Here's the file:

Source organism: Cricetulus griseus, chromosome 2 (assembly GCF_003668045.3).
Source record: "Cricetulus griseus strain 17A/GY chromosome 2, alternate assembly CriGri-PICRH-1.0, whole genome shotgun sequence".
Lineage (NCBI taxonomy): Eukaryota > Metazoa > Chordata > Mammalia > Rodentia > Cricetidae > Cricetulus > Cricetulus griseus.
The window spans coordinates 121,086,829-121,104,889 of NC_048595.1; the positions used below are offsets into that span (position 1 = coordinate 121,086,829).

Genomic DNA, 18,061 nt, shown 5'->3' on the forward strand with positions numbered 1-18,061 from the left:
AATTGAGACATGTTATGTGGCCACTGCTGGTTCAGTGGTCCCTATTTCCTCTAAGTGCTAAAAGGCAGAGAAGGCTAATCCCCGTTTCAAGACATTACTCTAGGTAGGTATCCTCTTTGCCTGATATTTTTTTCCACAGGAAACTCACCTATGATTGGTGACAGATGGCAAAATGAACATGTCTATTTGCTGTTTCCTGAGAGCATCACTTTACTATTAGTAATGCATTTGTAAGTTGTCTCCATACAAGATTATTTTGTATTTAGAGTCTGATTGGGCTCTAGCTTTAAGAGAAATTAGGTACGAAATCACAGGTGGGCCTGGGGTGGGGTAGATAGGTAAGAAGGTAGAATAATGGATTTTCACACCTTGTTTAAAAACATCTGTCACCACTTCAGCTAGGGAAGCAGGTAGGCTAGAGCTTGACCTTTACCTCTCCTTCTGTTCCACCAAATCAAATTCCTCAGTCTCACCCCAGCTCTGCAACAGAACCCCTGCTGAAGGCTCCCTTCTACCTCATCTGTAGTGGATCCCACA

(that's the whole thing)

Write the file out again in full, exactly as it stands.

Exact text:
Source organism: Cricetulus griseus, chromosome 2 (assembly GCF_003668045.3).
Source record: "Cricetulus griseus strain 17A/GY chromosome 2, alternate assembly CriGri-PICRH-1.0, whole genome shotgun sequence".
Lineage (NCBI taxonomy): Eukaryota > Metazoa > Chordata > Mammalia > Rodentia > Cricetidae > Cricetulus > Cricetulus griseus.
The window spans coordinates 121,086,829-121,104,889 of NC_048595.1; the positions used below are offsets into that span (position 1 = coordinate 121,086,829).

Genomic DNA, 18,061 nt, shown 5'->3' on the forward strand with positions numbered 1-18,061 from the left:
AATTGAGACATGTTATGTGGCCACTGCTGGTTCAGTGGTCCCTATTTCCTCTAAGTGCTAAAAGGCAGAGAAGGCTAATCCCCGTTTCAAGACATTACTCTAGGTAGGTATCCTCTTTGCCTGATATTTTTTTCCACAGGAAACTCACCTATGATTGGTGACAGATGGCAAAATGAACATGTCTATTTGCTGTTTCCTGAGAGCATCACTTTACTATTAGTAATGCATTTGTAAGTTGTCTCCATACAAGATTATTTTGTATTTAGAGTCTGATTGGGCTCTAGCTTTAAGAGAAATTAGGTACGAAATCACAGGTGGGCCTGGGGTGGGGTAGATAGGTAAGAAGGTAGAATAATGGATTTTCACACCTTGTTTAAAAACATCTGTCACCACTTCAGCTAGGGAAGCAGGTAGGCTAGAGCTTGACCTTTACCTCTCCTTCTGTTCCACCAAATCAAATTCCTCAGTCTCACCCCAGCTCTGCAACAGAACCCCTGCTGAAGGCTCCCTTCTACCTCATCTGTAGTGGATCCCACA